• I2C / 3 wire UART-interface (1 Mbit/s) 
    • Independent clocks for acquisition and display
    • Tools for greatly simplified software development
    • PLCC-68-1
    • P-SDIP-52-1
    • 24-kbyte on-chip reconfigurable DRAM
    • 44160-bit character ROM
    • One external crystal for all standards (20.48 MHz or 8 MHz crystal, depending on which data sheet you read)

    Teletext Features:

    • Analog CVBS-input with on-chip clamping circuitry
    • Data Slicer
    • Supports level 1, 2.5 and 3.5 ETSI teletext standard
    • full level 2.5 processing

  • Hardware for MV1815 Telepod Module Block Diagram

    Keith05/30/2022 at 13:34 0 comments

    Telepod Module Block Diagram

    Decoupling: I have put 100 nF ceramics close to chips. I assume the tuner has adequate internal decouplers. I have also put a 220 μF 16 V electrolytic on the 12 V rail.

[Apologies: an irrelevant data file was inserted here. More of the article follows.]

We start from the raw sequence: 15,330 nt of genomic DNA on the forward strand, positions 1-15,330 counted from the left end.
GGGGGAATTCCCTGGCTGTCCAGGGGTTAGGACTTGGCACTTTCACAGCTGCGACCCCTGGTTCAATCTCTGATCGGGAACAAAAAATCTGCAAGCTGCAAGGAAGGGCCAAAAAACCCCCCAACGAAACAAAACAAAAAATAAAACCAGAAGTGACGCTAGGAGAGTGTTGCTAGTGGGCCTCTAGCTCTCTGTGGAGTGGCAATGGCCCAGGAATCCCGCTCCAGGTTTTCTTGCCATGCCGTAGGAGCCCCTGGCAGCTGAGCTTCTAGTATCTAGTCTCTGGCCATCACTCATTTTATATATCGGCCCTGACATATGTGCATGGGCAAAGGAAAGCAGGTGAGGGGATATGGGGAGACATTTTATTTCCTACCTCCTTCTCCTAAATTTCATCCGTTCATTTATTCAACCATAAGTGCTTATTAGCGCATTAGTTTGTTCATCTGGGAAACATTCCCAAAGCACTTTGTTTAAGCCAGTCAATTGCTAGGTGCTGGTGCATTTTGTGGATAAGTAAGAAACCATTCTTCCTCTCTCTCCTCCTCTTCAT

My prototype is built on a 100 x 160 mm square-pad Eurocard. The power connector is the same as used on a 5.25" disk drive. This allows it to fit in a standard 19" Eurorack, and take power from a spare disk power lead, but bear in mind this is often an electrically noisy environment and the sensitive decoder section may need shielding.

    If you wish to power it from 12V only (e.g. for use in a car with a laptop) then there is plenty of room left for a 7805 regulator circuit. And a small audio amplifier if you wish.

    12V to 33V charge pump module

    This circuit is used in Maplin's NICAM tuner project, but here the connections to the hex inverter (HCF40106BE) have been rearranged to make the layout easier. The circuit has been drawn this way to show this. It produces 75 V when the 33 V zener diode and the tuner are not connected. I have not measured the current consumption of this module.

    Video buffer module

    This is simply a unity-gain emitter follower. The example circuit in the tuner module data sheet did not specify a particular transistor. Perhaps a 2N2222A may be suitable. This should be located near the tuner module.